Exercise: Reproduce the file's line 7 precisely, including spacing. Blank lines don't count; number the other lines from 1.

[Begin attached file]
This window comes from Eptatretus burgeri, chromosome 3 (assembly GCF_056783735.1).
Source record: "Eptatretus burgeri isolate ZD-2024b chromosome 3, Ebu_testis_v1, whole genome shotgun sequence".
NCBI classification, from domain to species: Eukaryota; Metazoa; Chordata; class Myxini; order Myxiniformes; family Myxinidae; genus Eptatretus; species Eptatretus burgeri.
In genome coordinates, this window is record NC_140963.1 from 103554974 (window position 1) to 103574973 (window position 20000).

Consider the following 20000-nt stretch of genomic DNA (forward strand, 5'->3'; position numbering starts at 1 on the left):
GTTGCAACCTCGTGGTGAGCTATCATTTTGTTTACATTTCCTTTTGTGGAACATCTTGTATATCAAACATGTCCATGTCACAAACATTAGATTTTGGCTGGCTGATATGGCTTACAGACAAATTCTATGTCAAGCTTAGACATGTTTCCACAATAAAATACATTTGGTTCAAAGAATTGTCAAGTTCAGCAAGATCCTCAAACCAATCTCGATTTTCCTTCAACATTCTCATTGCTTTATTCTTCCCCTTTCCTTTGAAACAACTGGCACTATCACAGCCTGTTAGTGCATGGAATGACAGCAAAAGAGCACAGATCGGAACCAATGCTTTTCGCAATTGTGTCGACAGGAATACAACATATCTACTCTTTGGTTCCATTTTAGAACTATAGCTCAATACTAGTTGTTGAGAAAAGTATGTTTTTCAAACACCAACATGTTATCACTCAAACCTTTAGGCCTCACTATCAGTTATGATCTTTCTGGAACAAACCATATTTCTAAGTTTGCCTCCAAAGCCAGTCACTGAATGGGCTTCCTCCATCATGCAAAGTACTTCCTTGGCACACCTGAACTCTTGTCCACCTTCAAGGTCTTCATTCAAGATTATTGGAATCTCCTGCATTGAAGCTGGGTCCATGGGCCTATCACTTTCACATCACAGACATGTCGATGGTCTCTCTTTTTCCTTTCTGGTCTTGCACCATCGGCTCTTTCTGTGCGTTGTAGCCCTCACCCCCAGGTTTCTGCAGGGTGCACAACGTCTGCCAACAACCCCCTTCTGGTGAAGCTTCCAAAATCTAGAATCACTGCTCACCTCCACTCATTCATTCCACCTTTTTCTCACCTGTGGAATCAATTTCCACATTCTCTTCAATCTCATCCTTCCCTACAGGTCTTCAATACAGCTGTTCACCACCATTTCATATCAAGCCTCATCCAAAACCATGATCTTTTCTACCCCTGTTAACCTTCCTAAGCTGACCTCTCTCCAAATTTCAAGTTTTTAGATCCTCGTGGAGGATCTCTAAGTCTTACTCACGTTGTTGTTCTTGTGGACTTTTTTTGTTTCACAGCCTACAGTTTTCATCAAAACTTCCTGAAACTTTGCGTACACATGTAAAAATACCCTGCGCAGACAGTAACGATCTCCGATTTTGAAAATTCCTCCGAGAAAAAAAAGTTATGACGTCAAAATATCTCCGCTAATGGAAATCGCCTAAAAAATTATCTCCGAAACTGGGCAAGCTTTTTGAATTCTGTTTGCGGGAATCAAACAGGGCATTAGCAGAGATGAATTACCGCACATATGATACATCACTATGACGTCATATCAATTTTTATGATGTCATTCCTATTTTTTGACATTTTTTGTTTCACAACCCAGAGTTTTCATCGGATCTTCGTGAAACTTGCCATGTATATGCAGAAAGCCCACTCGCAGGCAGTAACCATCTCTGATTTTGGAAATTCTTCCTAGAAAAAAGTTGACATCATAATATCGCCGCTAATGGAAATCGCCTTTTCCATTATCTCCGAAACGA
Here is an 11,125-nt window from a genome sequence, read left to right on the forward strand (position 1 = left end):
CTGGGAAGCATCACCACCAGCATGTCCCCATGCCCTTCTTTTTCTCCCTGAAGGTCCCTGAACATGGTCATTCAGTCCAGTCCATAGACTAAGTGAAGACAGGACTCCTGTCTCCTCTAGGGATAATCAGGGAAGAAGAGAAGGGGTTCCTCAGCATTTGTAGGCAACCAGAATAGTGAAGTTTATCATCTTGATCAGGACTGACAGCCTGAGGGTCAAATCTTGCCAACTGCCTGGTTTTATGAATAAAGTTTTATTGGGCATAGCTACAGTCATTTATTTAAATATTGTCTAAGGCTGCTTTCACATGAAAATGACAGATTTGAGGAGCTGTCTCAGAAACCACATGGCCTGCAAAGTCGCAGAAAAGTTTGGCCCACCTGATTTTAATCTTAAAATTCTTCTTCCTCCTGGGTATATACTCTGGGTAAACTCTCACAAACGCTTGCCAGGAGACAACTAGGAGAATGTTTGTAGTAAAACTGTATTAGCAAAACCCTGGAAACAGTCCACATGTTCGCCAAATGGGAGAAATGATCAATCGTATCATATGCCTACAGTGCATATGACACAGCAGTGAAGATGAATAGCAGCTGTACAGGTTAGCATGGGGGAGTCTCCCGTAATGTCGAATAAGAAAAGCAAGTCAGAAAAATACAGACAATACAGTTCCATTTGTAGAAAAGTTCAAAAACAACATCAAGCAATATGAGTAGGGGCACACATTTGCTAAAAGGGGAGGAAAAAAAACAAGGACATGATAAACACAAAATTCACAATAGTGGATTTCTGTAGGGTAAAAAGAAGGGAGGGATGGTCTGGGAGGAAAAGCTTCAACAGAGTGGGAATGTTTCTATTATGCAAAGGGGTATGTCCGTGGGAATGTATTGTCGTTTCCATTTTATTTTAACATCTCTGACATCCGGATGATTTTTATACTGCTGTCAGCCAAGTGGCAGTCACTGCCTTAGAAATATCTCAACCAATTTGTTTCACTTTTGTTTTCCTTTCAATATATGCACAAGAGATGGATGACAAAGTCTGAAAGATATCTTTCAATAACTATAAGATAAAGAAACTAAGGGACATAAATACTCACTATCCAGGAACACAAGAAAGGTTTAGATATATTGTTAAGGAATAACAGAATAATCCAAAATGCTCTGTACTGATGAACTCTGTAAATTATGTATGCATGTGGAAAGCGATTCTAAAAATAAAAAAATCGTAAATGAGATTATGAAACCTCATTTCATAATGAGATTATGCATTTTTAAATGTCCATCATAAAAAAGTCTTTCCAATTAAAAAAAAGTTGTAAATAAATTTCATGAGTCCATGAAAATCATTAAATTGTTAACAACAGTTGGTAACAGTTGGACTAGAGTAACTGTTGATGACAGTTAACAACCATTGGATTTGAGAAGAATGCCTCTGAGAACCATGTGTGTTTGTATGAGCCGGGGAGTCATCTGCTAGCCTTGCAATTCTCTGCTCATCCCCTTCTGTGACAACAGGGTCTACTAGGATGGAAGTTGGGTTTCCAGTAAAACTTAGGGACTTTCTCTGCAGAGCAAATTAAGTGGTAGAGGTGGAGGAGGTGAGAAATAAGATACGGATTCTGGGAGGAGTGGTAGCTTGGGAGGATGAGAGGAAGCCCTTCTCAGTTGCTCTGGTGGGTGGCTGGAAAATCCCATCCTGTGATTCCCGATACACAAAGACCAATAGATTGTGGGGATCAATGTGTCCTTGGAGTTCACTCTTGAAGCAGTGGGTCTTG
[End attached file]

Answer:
Here is an 11,125-nt window from a genome sequence, read left to right on the forward strand (position 1 = left end):